When it is winter in the Northern Hemisphere, Australia is basking in the Southern Hemisphere’s summer, and vice versa. Midwinter in Australia is July and August, and the hottest months are November through March. Remember, unlike in the Northern Hemisphere, the farther south you go in Australia, the colder it gets.
The Travel Seasons
Airfares to Australia are lowest from mid-April to late August—the best time to visit the Red Centre and the Great Barrier Reef.
High Season - The peak travel season in the most popular parts of Australia is the Aussie winter. In much of the country—particularly the northern half—the most pleasant time to travel is April through September, when daytime temperatures are 66[dg]F to 88[dg]F (19[dg]C–31[dg]C) and it rarely rains. June, July, and August are the busiest months in these parts; you’ll need to book accommodations and tours well in advance, and you will pay higher rates then, too.
On the other hand, Australia’s summer is a nice time to visit the southern states, and even in winter temperatures rarely dip below freezing.
Generally, the best months to visit Australia are September and October, when it’s often still warm enough to hit the beach in the southern states, it’s cool enough to tour Uluru, and the humidity and rains have not come to Cairns (although it will be very hot by Oct).
Low Season - October through March (summer) is just too hot, too humid, or too wet—or all three—to tour the Red Centre. North Queensland, including Cairns, suffers an intensely hot, humid wet season from November or December through March or April. So if you decide to travel at this time—and lots of people do—be prepared to take the heat, the inconvenience of potential flooding, and the slight chance of encountering cyclones.
Australian National Public Holidays
On national public holidays, services such as banking, postal needs, and purchasing of alcohol might be limited or unavailable. There also may be additional holidays as declared by individual states and territories, such as Melbourne Cup Day: Based on the country’s most famous thoroughbred horse race, Melbourne Cup Day is celebrated the first Tuesday of November, and the race is nicknamed “the race that stops the nation.”
* New Year’s Day, January 1. Expect the usual fireworks and festivities to begin the night of December 31 to ring in the New Year.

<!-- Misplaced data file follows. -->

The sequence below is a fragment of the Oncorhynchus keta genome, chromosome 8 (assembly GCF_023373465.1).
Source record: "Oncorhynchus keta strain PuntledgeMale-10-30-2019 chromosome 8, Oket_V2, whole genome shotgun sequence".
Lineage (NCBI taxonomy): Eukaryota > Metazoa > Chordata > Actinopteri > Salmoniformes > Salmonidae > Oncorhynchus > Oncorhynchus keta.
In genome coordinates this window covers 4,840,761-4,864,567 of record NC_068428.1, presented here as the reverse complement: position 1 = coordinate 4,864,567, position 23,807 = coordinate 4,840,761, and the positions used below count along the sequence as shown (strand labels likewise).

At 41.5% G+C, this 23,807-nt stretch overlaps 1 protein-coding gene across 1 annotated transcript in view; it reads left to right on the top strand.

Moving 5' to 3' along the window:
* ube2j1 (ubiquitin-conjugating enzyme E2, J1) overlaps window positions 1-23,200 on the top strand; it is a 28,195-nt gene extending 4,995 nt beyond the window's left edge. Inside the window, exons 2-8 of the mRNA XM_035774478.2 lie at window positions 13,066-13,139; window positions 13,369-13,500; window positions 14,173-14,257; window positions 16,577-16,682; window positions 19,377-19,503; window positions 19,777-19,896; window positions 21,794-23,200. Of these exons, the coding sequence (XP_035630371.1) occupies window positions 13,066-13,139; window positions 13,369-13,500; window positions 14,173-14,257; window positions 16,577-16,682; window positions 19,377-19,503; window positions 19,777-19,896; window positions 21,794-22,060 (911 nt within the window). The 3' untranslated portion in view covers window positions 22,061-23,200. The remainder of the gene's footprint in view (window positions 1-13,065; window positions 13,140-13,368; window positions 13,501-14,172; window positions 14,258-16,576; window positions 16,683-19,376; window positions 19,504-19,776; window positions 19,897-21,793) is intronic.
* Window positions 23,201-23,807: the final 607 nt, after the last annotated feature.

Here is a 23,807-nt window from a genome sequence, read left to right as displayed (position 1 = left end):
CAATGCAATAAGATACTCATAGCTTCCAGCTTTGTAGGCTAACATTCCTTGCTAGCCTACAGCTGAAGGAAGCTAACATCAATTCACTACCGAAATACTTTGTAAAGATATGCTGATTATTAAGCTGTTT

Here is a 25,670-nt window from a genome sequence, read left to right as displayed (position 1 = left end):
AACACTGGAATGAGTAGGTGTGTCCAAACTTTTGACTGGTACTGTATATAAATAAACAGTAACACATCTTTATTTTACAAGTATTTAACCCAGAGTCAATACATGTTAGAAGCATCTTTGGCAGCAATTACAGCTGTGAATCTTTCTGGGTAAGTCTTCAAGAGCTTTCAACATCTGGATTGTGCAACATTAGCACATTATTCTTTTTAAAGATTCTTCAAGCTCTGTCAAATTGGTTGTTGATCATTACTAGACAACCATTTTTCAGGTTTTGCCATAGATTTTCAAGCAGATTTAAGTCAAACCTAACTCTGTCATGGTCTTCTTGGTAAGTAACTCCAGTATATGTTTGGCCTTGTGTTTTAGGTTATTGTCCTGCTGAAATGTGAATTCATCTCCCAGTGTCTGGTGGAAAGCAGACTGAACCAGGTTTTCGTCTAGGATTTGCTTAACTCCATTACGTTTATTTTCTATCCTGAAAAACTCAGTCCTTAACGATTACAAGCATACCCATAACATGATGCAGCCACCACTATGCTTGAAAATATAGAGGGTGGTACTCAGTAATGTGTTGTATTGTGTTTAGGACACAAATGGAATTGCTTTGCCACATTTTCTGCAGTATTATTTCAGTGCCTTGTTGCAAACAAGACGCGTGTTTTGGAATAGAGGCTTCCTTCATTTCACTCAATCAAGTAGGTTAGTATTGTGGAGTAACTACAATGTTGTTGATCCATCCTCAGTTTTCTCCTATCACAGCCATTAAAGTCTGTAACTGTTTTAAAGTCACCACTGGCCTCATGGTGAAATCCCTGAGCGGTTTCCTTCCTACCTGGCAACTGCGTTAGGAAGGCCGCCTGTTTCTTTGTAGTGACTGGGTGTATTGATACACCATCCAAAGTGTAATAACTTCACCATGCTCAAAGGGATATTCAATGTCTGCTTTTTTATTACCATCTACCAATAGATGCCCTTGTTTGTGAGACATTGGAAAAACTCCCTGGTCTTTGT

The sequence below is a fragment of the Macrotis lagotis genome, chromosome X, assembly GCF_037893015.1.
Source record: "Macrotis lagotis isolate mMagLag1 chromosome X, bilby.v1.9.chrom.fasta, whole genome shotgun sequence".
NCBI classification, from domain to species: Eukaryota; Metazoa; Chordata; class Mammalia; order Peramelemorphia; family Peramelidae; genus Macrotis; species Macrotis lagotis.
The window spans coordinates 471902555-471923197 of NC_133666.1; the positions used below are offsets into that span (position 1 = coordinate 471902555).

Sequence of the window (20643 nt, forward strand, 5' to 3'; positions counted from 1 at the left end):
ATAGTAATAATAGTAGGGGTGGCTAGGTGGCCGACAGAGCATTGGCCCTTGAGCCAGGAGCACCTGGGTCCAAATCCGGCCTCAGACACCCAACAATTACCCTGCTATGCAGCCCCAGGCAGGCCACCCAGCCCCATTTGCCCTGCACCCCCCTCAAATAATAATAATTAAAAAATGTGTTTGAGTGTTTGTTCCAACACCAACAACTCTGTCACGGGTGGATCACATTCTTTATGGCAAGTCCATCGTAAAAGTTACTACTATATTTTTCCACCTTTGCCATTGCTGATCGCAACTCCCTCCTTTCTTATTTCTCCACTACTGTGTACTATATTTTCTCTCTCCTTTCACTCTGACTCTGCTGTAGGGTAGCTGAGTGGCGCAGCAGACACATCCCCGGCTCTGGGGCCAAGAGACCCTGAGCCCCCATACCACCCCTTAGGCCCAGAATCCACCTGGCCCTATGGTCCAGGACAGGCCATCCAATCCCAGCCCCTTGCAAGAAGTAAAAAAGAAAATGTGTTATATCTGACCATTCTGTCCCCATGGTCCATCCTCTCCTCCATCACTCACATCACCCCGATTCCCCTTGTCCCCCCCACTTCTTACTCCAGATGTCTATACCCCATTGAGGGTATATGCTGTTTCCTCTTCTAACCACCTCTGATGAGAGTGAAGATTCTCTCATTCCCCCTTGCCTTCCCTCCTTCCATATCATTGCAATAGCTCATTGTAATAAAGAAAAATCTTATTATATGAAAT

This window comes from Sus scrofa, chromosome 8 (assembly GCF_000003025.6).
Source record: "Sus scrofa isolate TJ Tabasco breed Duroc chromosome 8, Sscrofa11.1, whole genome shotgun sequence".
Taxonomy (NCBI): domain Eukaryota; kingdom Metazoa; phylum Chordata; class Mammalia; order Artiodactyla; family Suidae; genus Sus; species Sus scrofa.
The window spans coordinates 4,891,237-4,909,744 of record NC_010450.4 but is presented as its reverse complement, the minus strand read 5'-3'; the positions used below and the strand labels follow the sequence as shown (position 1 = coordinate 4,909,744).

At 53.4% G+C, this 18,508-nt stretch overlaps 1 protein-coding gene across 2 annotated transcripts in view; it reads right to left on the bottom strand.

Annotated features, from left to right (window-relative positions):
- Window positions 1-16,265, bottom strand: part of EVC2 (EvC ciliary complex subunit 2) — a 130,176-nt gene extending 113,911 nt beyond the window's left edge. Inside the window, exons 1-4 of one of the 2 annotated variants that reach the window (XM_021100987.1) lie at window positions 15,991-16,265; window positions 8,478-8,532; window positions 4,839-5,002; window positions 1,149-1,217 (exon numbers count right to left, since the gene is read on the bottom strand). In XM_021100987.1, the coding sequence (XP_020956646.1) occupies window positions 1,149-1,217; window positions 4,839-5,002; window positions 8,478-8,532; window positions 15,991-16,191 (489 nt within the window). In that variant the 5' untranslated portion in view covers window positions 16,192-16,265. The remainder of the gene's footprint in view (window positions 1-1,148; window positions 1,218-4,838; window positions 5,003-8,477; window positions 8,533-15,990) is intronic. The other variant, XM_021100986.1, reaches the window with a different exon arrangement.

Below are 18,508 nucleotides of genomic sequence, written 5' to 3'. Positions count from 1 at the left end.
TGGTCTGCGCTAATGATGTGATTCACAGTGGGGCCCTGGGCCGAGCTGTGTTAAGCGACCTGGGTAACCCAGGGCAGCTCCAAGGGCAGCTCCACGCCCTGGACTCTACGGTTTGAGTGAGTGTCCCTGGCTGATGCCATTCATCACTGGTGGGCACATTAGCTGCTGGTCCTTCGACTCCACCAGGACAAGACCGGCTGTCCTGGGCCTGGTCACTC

* Australia Day,January 26. This national day recognizes the First Fleet’s arrival in 1788, when 11 ships made their way from England to establish a colony here in Australia.
* Good Friday, the Friday before Easter. The Christian commemoration of Jesus’crucifixion and his death. In Australia, Good Friday is observed the first Friday after the full moon (on or after Mar 21).
* Easter Monday, day after Easter Sunday. The Christian commemoration of Jesus’resurrection from the dead.
* Anzac Day, April 25. ANZAC (Australian and New Zealand Army Corps) Day recognizes those who have served the nation in times of war.
* Christmas Day, December 25. When Christians celebrate Jesus’birth. Note:If Christmas is on a weekend day, the next Monday is termed a public holiday.
* Boxing Day, December 26. Originally a British tradition involving gift-giving, Boxing Day is now an Australian holiday, and some sports kick off their seasons on this date. If Boxing Day falls on a Saturday, the next Monday is deemed a public holiday. If it falls on a Sunday, the next Tuesday is the holiday.
Steer Clear of the Vacation Rush
Try to avoid Australia from Boxing Day (Dec 26) to the end of January, when Aussies take their summer vacations. For popular seaside holiday spots, hotel rooms and airline seats get scarce as hen’s teeth, and it’s a rare airline or hotel that will discount full rates by even a dollar.
Note: This information was accurate when it was published, but can change without notice. Please be sure to confirm all rates and details directly with the companies in question before planning your trip.